Boom. She also said one of the problems is that the methods used to assess safety—primarily toxicology—are insufficient. “The FDA and EPA need to look beyond the toxicology of substances to the other ways chemicals can affect us. … One of the problems they have is they look at some of the science and don’t know how to interpret it because it’s not done using the traditional toxicology testing paradigm,” she said. “We need geneticists, we need developmental and reproductive biologists and we need the clinical people on board to actually help interpret and evaluate some of the science.”
I think this qualifies as a sign that things are changing, no?
Turns out it’s not just canned food and bottled water we have to worry about—which we kind of new anyway, but this is no less easier to hear. In addition to customer receipts at chain store, a new study shows that:
“Higher exposure was correlated with exposure to cashier receipts, cigarette smoke and the family of chemicals known as pthalates, which are used in plastics, fragrances and many other common household products.”
BPA, in case you don’t know, is an estrogen-mimicking chemical found in some plastics and can linings, as well as a whole host of other things we come into contact with on a regular basis. It’s virtually impossible not to have some exposure to it, which is why some legistlators—and Canada—is moving to ban the stuff outright.
A few other highlights from the study, according the The Daily Green:
—Choice of organic produce made no difference in BPA levels.
—Women who were cashiers had the highest concentrations.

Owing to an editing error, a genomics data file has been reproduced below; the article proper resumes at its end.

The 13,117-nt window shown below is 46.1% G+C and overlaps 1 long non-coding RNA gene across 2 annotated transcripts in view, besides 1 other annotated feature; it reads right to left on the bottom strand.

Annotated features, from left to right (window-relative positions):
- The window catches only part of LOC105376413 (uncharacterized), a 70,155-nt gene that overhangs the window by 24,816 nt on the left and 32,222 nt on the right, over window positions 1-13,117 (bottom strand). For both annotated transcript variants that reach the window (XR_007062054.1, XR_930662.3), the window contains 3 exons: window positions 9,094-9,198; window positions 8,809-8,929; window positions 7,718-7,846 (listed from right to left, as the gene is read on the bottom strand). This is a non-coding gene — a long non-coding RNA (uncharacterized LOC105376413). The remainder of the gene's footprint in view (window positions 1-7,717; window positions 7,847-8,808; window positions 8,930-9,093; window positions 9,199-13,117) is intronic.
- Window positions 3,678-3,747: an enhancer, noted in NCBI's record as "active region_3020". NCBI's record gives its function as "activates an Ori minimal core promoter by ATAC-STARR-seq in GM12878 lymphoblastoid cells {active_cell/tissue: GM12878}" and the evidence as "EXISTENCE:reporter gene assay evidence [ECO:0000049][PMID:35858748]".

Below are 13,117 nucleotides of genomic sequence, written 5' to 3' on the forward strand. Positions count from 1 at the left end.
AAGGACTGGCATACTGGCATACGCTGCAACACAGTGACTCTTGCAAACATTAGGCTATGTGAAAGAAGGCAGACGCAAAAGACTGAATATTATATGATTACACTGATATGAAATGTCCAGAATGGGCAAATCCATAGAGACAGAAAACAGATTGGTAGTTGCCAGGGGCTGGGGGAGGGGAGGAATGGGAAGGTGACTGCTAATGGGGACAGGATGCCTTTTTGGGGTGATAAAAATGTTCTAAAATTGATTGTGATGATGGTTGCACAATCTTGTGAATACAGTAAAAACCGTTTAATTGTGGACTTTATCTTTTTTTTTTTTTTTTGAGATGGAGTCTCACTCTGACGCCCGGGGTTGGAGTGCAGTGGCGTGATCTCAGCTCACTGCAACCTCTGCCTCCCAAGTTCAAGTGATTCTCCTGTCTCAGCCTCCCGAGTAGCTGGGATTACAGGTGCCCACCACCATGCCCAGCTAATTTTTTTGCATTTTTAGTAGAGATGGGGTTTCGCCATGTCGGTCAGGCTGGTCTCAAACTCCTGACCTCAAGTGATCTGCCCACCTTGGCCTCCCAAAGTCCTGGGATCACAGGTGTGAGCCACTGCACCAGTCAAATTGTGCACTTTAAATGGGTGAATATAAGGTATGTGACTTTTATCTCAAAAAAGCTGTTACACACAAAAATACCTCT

—Elevated levels also were seen in women who smoked cigarettes and women exposed to phthalates.
Another reason to not wear synthetic perfumes, smoke cigarettes, or buy bottled water.
Well, probably not all on their own—generally weight is influenced by a variety of factors including diet, exercise, sleep and genetics. But a new study has linked the ever-controversial BPA (found in cans, among other things), along with certain phthalates commonly used in your beauty products, to obesity. From Environmental Health News:
Researchers identified two common environmental chemicals – bisphenol A and benzyl butyl phthalate – that can modulate the signals controlling the number of fat cells produced and the uptake and storage of fats in those cells.
Cute right? Especially since these hormone disruptors are already tied to a host of other terrible things. Canada is looking to ban BPA, and Europe has already eliminated the phthalates in question from their beauty products. So what gives America? Would you support a ban?
Super cool can image via National Geographic
We’ve invented a word because Canada is having a great week on toxics regulation. According to Environment Canada, BPA has been added to the agency’s toxic substances list—a big, big deal, especially after the disturbing revelation last week that 90% of the people tested had the hormone disruptor in their urine. (A similar study in the United States found it in 93% of those sampled.)
The American Chemistry Council is predictably miffed, and last year said that classifying it as a toxic is “pander[ing] to emotional zealots.” Well, color us emotional zealots because we are thrilled.
BPA, in case you have been living under a rock, has been linked to obesity, neurological issues, impaired thyroid function and other hormonal issues. Humans are exposed to it from soda cans, canned foods, baby bottles, school lunches, in plastics and more.
This is pretty game-changey. We’re excited to see what happens next, and we hope Environment Canada is ready to duck, because we imagine there’s going to be some mudslinging.
Luca with a BPA-free bottle (and Siobhan)